Lack of support for learning difficulties 'sets offenders up to fail'

By agency reporter
October 26, 2013

People with learning disabilities and difficulties in the justice system are not getting equal access to the law or support to successfully complete prison or community sentences because information presented to them is not made accessible, says the Prison Reform Trust.

At a meeting in the House of Lords on 22 October 2013, organised by the charity KeyRing Living Support Networks working with the Prison Reform Trust, former prisoners and people working in the justice system called for an expansion in the use of Easy Read materials.

Lord McNally, Minister of State for Justice, spoke on recent developments to improve the accessibility of criminal justice information. Lord Bradley, shadow health minister and author of the influential review of the treatment of people with mental health needs in the justice system, hosted the event.

Currently, up to a third of people in prison have either a learning disability or learning difficulty which can affect their ability to read and to understand information.
Seven per cent of prisoners have an IQ of less than 70 and a further 25 per cent have an IQ between 70 - 79.

Documents and guidance throughout the criminal justice system are often very formal and include legal and technical terms that are not commonly used. People with learning disabilities or difficulties can find it hard to follow court proceedings or understand what is expected of them and to work towards their rehabilitation.

One serving prisoner interviewed in the Prison Reform Trust report Prisoners Voices said: "The forms [used in prison] are so long winded, it’s a big sheet. I think they make them a bit scary, it’s very formal and they don’t need to be so bad, and then you have to pluck up the courage to ask for help and you feel inadequate and show weakness."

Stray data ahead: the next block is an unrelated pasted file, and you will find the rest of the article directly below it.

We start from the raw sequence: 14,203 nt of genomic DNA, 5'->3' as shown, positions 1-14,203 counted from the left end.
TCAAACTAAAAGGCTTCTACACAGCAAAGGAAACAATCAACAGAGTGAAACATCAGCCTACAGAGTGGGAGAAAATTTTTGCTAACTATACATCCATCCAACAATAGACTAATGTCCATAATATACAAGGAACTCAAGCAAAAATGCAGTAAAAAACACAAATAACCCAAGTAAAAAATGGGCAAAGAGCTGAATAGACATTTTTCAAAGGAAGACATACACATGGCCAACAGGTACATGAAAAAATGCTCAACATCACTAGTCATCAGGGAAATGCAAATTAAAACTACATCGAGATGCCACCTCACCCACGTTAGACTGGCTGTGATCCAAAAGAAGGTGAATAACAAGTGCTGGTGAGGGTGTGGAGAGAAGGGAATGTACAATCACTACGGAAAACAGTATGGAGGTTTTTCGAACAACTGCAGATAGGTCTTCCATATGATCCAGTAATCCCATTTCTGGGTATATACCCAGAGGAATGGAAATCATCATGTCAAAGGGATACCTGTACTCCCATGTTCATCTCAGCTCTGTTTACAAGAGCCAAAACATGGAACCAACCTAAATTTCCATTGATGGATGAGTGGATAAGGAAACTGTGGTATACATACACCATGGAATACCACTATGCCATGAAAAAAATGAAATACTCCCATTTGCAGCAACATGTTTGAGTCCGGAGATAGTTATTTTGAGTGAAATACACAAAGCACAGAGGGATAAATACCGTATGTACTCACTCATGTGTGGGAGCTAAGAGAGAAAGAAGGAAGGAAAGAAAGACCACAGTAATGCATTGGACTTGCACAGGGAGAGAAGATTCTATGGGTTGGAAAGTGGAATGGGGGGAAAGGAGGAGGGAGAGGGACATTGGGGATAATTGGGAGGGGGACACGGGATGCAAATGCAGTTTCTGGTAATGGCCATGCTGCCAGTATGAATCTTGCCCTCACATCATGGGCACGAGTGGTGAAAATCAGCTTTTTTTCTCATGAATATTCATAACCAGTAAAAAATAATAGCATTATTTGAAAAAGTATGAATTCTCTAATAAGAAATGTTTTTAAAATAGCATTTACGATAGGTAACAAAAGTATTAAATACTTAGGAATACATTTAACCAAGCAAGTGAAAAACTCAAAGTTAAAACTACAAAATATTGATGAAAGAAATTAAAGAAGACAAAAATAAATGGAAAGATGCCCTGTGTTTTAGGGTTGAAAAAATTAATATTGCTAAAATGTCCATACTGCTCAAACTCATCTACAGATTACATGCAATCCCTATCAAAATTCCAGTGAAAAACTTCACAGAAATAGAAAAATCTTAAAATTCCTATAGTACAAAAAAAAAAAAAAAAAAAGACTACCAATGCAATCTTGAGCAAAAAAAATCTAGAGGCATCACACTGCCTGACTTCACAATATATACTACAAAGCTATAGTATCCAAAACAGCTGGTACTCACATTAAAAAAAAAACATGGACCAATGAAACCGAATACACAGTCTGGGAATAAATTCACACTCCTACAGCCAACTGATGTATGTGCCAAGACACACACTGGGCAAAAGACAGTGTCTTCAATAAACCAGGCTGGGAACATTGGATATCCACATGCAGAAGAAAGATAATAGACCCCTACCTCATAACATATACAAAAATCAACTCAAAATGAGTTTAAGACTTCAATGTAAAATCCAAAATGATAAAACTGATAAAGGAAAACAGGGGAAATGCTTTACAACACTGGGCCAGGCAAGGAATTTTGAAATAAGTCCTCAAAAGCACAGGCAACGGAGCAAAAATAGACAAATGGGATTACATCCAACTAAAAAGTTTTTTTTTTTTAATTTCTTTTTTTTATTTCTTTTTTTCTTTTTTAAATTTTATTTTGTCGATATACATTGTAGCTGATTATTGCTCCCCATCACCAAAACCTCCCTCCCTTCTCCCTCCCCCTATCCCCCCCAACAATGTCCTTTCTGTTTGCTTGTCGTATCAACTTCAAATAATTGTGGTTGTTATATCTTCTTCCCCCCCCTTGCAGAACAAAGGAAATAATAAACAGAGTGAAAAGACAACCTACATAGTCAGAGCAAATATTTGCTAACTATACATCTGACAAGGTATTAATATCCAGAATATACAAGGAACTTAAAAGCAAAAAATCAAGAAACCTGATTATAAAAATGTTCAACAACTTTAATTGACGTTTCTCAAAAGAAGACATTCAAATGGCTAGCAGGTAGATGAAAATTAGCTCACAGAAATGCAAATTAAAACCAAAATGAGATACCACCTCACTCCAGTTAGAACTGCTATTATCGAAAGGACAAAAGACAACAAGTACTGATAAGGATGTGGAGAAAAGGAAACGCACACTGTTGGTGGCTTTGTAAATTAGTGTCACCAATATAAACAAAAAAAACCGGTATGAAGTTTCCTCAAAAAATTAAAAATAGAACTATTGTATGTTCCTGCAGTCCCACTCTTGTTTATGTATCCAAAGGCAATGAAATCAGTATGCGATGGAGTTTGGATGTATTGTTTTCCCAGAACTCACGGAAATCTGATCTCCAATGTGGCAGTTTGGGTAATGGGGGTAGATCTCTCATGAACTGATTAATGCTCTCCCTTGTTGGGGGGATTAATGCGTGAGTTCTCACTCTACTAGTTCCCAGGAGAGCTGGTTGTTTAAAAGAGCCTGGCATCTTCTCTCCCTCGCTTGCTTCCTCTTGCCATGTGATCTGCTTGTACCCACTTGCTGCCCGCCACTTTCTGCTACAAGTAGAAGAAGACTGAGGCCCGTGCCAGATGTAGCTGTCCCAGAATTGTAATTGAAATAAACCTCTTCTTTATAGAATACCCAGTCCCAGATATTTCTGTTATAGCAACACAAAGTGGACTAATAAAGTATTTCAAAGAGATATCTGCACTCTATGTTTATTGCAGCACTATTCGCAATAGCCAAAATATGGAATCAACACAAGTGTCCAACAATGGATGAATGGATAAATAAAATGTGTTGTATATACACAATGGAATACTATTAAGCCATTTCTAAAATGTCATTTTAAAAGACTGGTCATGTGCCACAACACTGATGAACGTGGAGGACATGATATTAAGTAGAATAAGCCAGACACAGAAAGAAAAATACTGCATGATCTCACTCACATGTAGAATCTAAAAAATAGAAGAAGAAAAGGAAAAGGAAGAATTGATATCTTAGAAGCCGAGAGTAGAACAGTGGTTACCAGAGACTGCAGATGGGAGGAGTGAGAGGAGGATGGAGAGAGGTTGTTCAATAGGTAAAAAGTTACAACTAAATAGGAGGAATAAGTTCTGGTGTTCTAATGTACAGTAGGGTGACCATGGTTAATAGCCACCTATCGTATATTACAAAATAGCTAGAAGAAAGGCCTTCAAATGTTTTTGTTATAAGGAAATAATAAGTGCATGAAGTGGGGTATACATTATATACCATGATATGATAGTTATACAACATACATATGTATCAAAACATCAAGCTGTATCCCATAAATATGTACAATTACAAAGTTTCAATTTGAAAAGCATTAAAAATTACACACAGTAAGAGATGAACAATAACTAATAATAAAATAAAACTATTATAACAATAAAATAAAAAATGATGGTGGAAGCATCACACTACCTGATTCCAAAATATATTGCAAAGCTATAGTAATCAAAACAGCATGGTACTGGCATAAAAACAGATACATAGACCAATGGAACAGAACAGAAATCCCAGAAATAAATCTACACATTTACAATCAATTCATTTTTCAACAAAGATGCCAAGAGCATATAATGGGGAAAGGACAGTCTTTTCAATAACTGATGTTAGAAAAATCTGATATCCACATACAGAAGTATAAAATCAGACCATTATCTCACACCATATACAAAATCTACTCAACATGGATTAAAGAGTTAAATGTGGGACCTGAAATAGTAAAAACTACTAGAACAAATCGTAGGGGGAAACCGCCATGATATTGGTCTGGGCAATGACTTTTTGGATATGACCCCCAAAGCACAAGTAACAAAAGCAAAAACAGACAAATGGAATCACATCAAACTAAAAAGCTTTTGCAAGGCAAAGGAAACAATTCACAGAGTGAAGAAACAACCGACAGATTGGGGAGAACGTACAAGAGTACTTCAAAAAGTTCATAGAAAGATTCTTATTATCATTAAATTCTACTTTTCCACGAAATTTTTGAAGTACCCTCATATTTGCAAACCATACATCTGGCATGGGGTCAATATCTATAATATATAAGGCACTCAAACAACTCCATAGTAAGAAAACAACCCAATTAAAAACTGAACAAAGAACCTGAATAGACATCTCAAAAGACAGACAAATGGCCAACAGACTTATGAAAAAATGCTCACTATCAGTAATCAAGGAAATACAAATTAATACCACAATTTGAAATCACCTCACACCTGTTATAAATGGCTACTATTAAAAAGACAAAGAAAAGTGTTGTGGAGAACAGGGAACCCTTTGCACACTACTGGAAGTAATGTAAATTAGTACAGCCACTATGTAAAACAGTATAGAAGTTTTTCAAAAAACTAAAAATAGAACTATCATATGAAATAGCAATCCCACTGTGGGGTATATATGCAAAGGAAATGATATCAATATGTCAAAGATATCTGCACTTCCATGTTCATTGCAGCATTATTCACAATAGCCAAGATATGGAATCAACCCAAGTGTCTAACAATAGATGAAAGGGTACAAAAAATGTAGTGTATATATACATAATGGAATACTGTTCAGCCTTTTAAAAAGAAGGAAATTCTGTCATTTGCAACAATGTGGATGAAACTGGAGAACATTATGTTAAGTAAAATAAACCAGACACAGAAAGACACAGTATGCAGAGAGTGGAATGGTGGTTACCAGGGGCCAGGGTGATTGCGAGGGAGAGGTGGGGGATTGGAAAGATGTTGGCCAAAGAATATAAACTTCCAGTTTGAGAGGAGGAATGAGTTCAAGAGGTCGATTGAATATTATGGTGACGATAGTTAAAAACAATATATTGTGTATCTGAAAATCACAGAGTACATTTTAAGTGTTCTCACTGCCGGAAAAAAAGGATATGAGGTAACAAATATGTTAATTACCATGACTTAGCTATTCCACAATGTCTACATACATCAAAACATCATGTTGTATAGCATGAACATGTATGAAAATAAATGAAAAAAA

Speaking about his own experience in prison, Danny, a member of KeyRing’s ‘Working for Justice’ group said: "The rules aren’t explained to you. You’re given a pack when you go into prison: these are the rules, this is what you’ll abide by. But, especially with me because I can’t read or write, so to go and ask somebody, ‘would you read this to me’, all you got was ‘we’re not secretaries’".

Easy Read uses simple words and clear pictures to make written information more accessible to those who require it, enabling people to access the same information that others have. Recent debates in the House of Lords have highlighted the importance of providing accessible information.

During the passage of the Offender Rehabilitation Bill, the government committed to producing Easy Read versions of licence and supervision condition documents to help ensure that people with communication difficulties are able to understand their supervision requirements and what is expected of them.

At last week's meeting, the Minister and Parliamentarians heard from those already using Easy Read in their roles within the criminal justice system and those in government already promoting its use. People with learning disabilities spoke about why accessible information, such as Easy Read, is so important.

Commenting, Lord Bradley said: "In my report I drew attention to the importance of effective communication. Easy Read is a good example of how information can be presented in a way that helps people with comprehension and literacy difficulties to understand what is happening and what is expected of them. This will make things fairer for vulnerable people in the justice system".

Juliet Lyon, Director of the Prison Reform Trust, said: "People with learning disabilities caught up in the justice system are often vulnerable and isolated in a scary and incomprehensible world. A lack of support sets many offenders up to fail and can lead to injustice. Greater use of easy read would help ensure people can take part in trial proceedings and understand what is expected of them in prison and the community."


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